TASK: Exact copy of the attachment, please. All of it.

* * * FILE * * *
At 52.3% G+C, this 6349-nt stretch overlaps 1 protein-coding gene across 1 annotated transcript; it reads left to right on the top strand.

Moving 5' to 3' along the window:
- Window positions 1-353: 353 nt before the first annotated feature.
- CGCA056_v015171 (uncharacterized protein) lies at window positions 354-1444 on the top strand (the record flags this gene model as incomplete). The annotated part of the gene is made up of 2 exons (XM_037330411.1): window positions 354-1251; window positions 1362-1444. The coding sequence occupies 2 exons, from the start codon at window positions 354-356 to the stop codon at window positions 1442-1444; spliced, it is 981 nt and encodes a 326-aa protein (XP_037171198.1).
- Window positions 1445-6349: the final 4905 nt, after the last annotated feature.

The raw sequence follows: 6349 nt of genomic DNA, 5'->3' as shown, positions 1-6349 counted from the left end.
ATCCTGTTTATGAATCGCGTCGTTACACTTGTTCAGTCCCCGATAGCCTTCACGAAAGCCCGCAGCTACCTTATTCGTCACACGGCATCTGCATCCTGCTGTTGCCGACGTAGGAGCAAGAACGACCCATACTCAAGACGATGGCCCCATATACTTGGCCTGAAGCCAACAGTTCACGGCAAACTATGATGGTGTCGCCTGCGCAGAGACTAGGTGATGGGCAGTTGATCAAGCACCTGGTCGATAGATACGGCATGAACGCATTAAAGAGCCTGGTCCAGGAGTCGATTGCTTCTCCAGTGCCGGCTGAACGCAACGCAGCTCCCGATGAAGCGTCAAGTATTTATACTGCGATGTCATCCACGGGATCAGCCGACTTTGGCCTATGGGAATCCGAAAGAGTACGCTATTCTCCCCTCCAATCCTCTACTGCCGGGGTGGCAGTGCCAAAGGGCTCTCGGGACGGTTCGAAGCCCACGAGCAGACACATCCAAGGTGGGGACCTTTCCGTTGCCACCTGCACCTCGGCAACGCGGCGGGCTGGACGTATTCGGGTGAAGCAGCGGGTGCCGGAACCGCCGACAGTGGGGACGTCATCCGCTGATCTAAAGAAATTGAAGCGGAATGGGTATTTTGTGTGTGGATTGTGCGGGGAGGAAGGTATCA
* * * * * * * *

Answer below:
At 52.3% G+C, this 6349-nt stretch overlaps 1 protein-coding gene across 1 annotated transcript; it reads left to right on the top strand.

Moving 5' to 3' along the window:
- Window positions 1-353: 353 nt before the first annotated feature.
- CGCA056_v015171 (uncharacterized protein) lies at window positions 354-1444 on the top strand (the record flags this gene model as incomplete). The annotated part of the gene is made up of 2 exons (XM_037330411.1): window positions 354-1251; window positions 1362-1444. The coding sequence occupies 2 exons, from the start codon at window positions 354-356 to the stop codon at window positions 1442-1444; spliced, it is 981 nt and encodes a 326-aa protein (XP_037171198.1).
- Window positions 1445-6349: the final 4905 nt, after the last annotated feature.

The raw sequence follows: 6349 nt of genomic DNA, 5'->3' as shown, positions 1-6349 counted from the left end.
ATCCTGTTTATGAATCGCGTCGTTACACTTGTTCAGTCCCCGATAGCCTTCACGAAAGCCCGCAGCTACCTTATTCGTCACACGGCATCTGCATCCTGCTGTTGCCGACGTAGGAGCAAGAACGACCCATACTCAAGACGATGGCCCCATATACTTGGCCTGAAGCCAACAGTTCACGGCAAACTATGATGGTGTCGCCTGCGCAGAGACTAGGTGATGGGCAGTTGATCAAGCACCTGGTCGATAGATACGGCATGAACGCATTAAAGAGCCTGGTCCAGGAGTCGATTGCTTCTCCAGTGCCGGCTGAACGCAACGCAGCTCCCGATGAAGCGTCAAGTATTTATACTGCGATGTCATCCACGGGATCAGCCGACTTTGGCCTATGGGAATCCGAAAGAGTACGCTATTCTCCCCTCCAATCCTCTACTGCCGGGGTGGCAGTGCCAAAGGGCTCTCGGGACGGTTCGAAGCCCACGAGCAGACACATCCAAGGTGGGGACCTTTCCGTTGCCACCTGCACCTCGGCAACGCGGCGGGCTGGACGTATTCGGGTGAAGCAGCGGGTGCCGGAACCGCCGACAGTGGGGACGTCATCCGCTGATCTAAAGAAATTGAAGCGGAATGGGTATTTTGTGTGTGGATTGTGCGGGGAGGAAGGTATCA